As I’ve previously discussed, this is an environment where there’s a narrative for everyone. The data over the last few years is so unclear and so politically polarizing that you can formulate whatever conclusion you want. But one thing that’s clear is that consumers remain depressed as evidenced in most consumer sentiment polls. But it’s worth asking – even with a mixed view on the economy and markets consumer sentiment appears excessively depressed relative to what’s really happening in the economy and the markets. Why is that?

Sentiment is a lagging indicator. The primary reason why sentiment might be low is because sentiment tends to lag. If you review past recessions sentiment will always decline during a recession. It then takes, on average, about 3 years for sentiment to return to its prior levels. Recessions are like getting punched in the face. You don’t just bounce right back unless you’re my 2 year old daughter.1 It takes time to recover. The Covid recession is no different and we’re not that far removed from it so sentiment could be lagging just because we’re still getting over being punched in the face by Covid.

Real wages rope-a-doped us.2 Staying with our boxing analogies – real wages tricked us on the upside, then depressed us on the downside. Real wages surged in 2020 in large because inflation lagged. But then inflation punched us in the mouth in 2021/2022 and real wages dropped significantly. It’s unusual because real wages usually rise in the long-term.

Covid was frustrating for many people because the government stimulus caused a big surge in compensation, but then it was followed up with a big surge in inflation that offset most of the wage gains. So there was a brief respite in 2020 where it looked like the stimulus had no downside, but then the inflation came home to roost and we were reminded that there are no free lunches in the financial world.

In the end, a lot of people feel like they’ve been running in place for years. And in fact, that’s pretty much how the financial markets have reflected this as stocks and bonds have been flat to down for most of the last 2-3 years.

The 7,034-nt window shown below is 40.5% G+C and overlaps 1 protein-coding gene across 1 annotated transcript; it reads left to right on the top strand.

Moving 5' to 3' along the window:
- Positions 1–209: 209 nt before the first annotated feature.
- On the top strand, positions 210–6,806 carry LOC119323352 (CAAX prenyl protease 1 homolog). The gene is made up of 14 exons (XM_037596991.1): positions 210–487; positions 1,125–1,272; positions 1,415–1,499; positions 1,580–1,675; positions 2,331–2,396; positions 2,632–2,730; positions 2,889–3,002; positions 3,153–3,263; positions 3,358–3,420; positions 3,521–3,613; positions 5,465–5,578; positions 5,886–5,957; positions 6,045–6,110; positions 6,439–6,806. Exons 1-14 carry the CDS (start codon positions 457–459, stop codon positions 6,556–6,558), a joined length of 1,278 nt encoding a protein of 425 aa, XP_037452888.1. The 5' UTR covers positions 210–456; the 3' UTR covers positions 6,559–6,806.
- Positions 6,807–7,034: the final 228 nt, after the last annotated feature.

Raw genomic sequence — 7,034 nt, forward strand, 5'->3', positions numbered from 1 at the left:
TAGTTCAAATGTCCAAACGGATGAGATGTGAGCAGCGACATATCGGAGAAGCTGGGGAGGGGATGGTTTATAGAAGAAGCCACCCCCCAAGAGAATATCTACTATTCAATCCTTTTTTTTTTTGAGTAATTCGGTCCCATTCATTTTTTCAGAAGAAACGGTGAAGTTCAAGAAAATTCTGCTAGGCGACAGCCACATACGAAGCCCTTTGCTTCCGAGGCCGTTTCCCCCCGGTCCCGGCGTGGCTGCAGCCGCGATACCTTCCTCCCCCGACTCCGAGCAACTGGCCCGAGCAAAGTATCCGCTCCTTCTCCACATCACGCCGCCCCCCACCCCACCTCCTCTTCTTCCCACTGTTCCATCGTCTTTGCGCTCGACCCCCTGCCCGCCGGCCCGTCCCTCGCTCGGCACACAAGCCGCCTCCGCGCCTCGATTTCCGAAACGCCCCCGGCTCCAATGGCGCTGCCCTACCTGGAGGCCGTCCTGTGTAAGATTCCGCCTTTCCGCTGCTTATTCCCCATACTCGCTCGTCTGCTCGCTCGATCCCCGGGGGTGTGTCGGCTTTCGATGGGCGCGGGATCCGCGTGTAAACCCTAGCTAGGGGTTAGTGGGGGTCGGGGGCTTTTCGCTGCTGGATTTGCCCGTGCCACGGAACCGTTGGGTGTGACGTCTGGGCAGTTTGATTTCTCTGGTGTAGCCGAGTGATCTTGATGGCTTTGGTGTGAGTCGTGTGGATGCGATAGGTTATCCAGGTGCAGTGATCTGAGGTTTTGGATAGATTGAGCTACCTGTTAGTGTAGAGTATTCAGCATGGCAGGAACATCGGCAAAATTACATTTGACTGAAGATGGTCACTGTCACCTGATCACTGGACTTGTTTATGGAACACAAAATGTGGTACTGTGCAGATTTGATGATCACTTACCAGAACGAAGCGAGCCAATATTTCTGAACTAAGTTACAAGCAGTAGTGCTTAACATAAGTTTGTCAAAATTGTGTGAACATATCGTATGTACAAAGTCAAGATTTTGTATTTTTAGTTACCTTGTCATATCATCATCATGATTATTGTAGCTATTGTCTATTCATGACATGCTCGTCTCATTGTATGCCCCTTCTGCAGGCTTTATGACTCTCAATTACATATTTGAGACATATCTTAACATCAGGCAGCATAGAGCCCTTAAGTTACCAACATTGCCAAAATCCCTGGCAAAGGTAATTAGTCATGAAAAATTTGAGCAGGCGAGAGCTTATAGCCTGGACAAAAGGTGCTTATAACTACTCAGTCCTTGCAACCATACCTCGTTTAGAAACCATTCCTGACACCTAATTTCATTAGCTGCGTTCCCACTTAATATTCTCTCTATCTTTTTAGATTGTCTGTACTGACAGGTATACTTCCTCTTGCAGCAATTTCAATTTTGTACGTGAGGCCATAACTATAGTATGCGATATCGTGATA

Inflation has been more acute in areas consumers notice. It’s well known that consumers tend to have inflation biases due to food and gas prices. That’s because these prices are in our face regularly. You probably don’t remember what you paid for a TV 3 years ago, but you see the price of gas every day. You also remember what your favorite cut of meat costs because you see it every week. So the price of things like gas and food are more memorable and will tend to stand out relative to many other price increases.

This is also why price indices like the CPI often infuriate many consumers – the prices we see don’t always correlate to the prices of a basket of goods like the CPI. And then this is doubly aggravating for consumers because they then see the Fed strip out food and energy and everyday consumers are like “sure, yeah, just remove the two things that most of us need, idiots!

This has been especially bad in recent years as food and gas prices have surged. Gasoline prices are up 48% since the beginning of 2020 while food prices are up 24%. Meanwhile, CPI is up 18%. As a result of this consumers are being constantly reminded that prices are surging even though broader prices might not be as bad as many think. But this actually compounds the negative sentiment because then we’re told to ignore these items and that inflation isn’t that bad, but our biases tell us that inflation is actually worse than we’re being told.3

All of this is a recipe for bad sentiment. It should (hopefully) change with time as we recover from being punched in the face, but for now the negative sentiment is both understandable and explainable.

1 – For the record, I am not the one who punches her. That’s her 3 year old sister. We lovingly call our two year old “Juggernaut” because she can fall off things, run through things and get slammed by things without reaction.

2 – This is your periodic reminder that this Muhammad Ali highlight is the greatest moment you will ever see in professional sports.

3 – This is even worse if you’ve been planning to purchase a home in recent years. Not only have you watched food and gas prices surge, but you’ve also watched housing reach the least affordable levels in a very long time.